Specifically, government workers were counted as unemployed by Stanley Lebergott.
In counting persons on work relief as unemployed, Lebergott (1964) was effectively following census practice in 1940. Darby (1976, p. 5) challenged this practice, arguing that "[f]rom the Keynesian viewpoint, labor voluntarily employed on contracyclical... government projects should certainly be counted as employed. On the search approach to unemployment, a person who accepts a job and withdraws voluntarily from the activity of search is clearly employed." The logic of Darby's position can be debated. Although he claims that Keynesians would "certainly" count persons on work relief as employed, he identifies no Keynesians who ever held this view. The instructions to enumerators of the 1940 census specify several instances in which unemployed persons who were not actively seeking work (for example, because there was no work to be found in their occupation in their community) were still to be counted as unemployed (U.S. Bureau of the Census, 1983, section 6, p. 27). Consistency with the search approach to unemployment would, at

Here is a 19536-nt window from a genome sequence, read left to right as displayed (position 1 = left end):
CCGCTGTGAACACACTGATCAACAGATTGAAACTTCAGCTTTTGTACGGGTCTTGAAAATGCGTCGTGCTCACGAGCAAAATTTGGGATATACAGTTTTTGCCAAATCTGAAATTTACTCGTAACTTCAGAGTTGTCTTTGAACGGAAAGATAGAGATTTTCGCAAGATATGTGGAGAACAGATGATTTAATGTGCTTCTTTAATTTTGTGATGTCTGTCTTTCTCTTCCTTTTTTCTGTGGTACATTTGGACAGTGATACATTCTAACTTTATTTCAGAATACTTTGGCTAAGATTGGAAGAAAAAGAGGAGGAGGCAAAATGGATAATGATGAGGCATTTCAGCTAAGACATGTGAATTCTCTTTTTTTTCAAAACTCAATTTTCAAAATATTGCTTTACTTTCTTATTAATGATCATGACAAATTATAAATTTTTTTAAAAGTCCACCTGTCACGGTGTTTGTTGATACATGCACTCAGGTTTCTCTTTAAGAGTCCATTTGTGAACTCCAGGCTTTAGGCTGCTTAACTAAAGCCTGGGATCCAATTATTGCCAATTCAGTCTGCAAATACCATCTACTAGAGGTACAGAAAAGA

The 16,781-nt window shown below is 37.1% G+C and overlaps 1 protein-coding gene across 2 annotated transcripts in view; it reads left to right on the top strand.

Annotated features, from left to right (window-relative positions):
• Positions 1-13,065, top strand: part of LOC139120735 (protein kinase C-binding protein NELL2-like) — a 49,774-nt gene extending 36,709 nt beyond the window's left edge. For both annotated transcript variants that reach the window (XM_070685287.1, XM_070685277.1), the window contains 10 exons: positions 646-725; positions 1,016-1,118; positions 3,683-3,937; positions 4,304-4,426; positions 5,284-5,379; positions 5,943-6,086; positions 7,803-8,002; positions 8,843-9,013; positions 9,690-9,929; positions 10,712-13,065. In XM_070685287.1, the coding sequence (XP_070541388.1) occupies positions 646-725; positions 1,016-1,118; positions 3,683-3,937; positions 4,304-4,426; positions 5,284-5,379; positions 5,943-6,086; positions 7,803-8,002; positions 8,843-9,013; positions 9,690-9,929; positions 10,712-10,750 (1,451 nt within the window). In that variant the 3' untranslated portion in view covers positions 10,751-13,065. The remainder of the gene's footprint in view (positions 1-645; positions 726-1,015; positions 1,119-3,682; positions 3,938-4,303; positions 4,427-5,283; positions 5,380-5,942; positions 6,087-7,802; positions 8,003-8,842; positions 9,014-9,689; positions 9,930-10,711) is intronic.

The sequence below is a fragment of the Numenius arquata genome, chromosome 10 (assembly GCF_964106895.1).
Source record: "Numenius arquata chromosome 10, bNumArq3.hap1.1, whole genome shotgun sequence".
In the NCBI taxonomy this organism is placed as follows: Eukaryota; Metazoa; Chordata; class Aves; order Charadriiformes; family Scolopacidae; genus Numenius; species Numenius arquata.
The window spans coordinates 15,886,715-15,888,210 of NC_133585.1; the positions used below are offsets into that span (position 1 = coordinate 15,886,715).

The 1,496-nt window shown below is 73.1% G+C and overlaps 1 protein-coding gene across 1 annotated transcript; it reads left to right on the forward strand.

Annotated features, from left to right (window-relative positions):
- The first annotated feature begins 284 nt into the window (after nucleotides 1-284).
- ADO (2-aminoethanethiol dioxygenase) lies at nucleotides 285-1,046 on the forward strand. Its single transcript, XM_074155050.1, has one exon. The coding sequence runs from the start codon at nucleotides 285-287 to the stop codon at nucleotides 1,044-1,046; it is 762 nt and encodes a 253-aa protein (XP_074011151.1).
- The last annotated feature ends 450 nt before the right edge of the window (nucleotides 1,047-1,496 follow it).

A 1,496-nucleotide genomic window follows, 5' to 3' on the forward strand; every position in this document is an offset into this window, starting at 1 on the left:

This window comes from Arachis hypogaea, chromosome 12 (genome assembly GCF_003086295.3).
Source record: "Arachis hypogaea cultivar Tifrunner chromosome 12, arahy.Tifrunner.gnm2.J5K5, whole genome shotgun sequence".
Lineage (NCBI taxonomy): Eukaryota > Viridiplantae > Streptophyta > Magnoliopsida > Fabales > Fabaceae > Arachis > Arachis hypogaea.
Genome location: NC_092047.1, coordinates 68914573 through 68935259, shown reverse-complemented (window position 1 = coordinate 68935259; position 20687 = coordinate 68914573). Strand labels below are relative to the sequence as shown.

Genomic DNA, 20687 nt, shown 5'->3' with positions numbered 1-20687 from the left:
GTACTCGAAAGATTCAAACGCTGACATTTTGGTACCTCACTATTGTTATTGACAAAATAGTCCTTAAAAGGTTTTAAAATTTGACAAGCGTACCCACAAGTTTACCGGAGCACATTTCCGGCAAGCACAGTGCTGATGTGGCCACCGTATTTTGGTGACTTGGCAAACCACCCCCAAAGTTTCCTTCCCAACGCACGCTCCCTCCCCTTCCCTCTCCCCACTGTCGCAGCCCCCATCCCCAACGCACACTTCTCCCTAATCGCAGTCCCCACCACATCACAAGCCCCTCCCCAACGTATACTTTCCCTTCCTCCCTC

the very least, require that such persons be separated out from the unemployed who were actively searching for work, which Darby fails to do. I am grateful to Stanley Lebergott for these points. For a detailed critique of Darby (1976), see Kesselman and Savin (1978).
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